Doesn’t matter what time I get home, my Halmoni always asks if I want to eat food. Wednesdays and Thursdays are really challenging days for me because I’m at my graduate program from 8:30AM-10PM. Today was a significant day for two reasons.
First, it’s Ash Wednesday.
Second, it’s my Apa’s birthday.
I felt really sad to miss out on my Apa’s birthday festivities.
I already had dinner, but I wanted to make Day 1 of this project special by sharing it with my Halmoni before she flies out. So I had a late second dinner around 11PM. She drank 9-grain tea with me. She told me something interesting.
The Korean phrase, “돌봐준다”, she said, is a very compassionate phrase that informs the nursing practice of caregiving and medical support. Translated, it means to look after. She explained it as to look after, as in the way of a circle or a sphere. When you nurse, tend, care for someone, you look all over and all around them. It is much like, “엄마가 아이를 돌보고…”, or translated, the way a mother takes care of her child. “앞을보고, 뒤를 보고, 옆을 봐주는일…” (translated: Looking around the front, looking around the back, and looking all over the sides.) As she said this, she gestured with her hand around me.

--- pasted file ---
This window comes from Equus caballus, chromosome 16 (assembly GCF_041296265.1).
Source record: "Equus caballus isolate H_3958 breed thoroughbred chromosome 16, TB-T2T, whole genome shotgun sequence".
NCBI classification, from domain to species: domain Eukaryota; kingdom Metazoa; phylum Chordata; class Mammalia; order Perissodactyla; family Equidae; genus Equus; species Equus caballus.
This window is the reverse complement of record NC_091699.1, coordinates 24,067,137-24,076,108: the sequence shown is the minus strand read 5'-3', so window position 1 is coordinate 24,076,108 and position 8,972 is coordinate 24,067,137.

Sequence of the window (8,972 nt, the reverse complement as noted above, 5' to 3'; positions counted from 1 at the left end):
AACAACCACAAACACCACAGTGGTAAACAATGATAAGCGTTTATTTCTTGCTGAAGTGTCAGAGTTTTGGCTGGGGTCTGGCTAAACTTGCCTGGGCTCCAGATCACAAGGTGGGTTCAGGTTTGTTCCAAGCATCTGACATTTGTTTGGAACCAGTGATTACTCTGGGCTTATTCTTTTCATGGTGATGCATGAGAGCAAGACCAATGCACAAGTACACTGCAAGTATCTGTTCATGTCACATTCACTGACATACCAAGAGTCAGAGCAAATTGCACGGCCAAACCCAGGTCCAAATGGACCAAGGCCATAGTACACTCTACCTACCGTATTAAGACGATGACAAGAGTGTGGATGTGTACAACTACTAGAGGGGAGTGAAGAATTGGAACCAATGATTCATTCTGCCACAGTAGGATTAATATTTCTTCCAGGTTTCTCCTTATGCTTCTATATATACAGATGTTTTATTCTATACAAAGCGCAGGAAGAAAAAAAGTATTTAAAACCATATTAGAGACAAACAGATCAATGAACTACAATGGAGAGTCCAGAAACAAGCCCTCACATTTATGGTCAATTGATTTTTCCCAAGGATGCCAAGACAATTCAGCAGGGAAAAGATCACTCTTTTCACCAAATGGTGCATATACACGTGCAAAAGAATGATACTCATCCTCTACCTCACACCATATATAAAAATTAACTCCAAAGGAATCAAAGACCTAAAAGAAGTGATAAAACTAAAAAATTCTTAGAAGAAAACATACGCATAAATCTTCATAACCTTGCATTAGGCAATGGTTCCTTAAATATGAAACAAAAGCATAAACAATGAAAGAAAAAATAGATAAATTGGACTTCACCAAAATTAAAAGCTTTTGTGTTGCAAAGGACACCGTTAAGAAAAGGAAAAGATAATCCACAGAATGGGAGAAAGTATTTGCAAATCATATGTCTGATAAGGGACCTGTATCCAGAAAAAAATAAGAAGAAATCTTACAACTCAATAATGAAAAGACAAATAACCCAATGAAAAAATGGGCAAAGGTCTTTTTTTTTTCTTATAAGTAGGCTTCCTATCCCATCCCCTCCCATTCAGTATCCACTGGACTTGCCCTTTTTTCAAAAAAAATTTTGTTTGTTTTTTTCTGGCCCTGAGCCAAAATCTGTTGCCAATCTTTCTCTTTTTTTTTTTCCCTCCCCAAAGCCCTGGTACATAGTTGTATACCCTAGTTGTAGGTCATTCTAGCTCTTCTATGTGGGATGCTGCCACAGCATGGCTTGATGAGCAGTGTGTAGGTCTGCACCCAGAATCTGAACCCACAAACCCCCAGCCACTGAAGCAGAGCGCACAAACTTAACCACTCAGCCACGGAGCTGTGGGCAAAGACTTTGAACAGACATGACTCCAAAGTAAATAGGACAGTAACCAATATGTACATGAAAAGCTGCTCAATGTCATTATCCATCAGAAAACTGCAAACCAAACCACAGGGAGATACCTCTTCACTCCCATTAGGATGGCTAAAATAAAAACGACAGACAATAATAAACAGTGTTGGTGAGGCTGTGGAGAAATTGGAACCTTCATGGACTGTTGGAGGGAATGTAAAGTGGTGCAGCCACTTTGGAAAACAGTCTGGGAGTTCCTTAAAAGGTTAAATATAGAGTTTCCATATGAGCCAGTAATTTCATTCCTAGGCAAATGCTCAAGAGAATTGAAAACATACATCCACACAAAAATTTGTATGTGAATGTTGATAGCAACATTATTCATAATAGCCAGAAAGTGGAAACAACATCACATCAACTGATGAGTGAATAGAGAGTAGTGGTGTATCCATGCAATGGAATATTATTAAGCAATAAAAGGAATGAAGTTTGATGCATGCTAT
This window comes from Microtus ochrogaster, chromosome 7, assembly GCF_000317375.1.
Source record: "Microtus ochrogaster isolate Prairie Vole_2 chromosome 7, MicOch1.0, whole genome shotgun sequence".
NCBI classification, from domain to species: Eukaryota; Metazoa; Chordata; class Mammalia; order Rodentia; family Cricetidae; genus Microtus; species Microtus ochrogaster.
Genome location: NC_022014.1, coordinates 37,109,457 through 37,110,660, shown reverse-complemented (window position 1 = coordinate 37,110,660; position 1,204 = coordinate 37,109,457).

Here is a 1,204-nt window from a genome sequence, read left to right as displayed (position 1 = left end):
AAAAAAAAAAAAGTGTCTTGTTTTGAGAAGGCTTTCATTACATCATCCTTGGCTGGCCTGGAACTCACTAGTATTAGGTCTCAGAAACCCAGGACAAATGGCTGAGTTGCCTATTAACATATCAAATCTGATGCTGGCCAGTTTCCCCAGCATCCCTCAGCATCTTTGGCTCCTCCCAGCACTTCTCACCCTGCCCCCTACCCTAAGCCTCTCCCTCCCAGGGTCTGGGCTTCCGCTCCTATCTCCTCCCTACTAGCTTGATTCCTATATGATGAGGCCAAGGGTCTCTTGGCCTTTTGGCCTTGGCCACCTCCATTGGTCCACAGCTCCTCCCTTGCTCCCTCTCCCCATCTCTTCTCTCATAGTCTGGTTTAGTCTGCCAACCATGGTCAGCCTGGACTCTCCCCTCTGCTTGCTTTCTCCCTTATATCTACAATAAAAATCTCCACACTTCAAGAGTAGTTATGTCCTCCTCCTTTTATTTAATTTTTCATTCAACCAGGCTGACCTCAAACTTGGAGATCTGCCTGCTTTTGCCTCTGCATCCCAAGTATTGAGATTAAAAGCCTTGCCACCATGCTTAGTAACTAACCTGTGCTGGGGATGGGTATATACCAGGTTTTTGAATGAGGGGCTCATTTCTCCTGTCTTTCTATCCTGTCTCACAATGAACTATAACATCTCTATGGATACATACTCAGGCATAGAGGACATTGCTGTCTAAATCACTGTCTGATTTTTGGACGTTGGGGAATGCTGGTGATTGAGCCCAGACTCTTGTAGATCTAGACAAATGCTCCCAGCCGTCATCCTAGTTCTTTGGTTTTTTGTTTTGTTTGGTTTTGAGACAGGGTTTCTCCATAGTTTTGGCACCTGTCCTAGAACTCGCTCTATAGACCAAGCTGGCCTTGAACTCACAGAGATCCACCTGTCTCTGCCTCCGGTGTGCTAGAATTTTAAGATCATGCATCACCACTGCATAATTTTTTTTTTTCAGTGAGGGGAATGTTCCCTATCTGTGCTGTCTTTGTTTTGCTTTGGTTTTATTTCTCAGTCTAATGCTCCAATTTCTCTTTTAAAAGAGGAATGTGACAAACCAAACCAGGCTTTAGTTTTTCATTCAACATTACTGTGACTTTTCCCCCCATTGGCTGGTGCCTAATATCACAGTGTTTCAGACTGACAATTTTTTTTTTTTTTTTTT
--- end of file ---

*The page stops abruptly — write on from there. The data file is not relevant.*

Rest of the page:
While she spoke, I looked at the two plates made in the shape of halves to form a whole. They weren’t laying next to each other to form the cohesive oval. But the rounded edges made me consider the spirit of Florence Nightingale and other nurses, the spirit of hospitality, and the spirit of living authentically in relationship and over meals shared.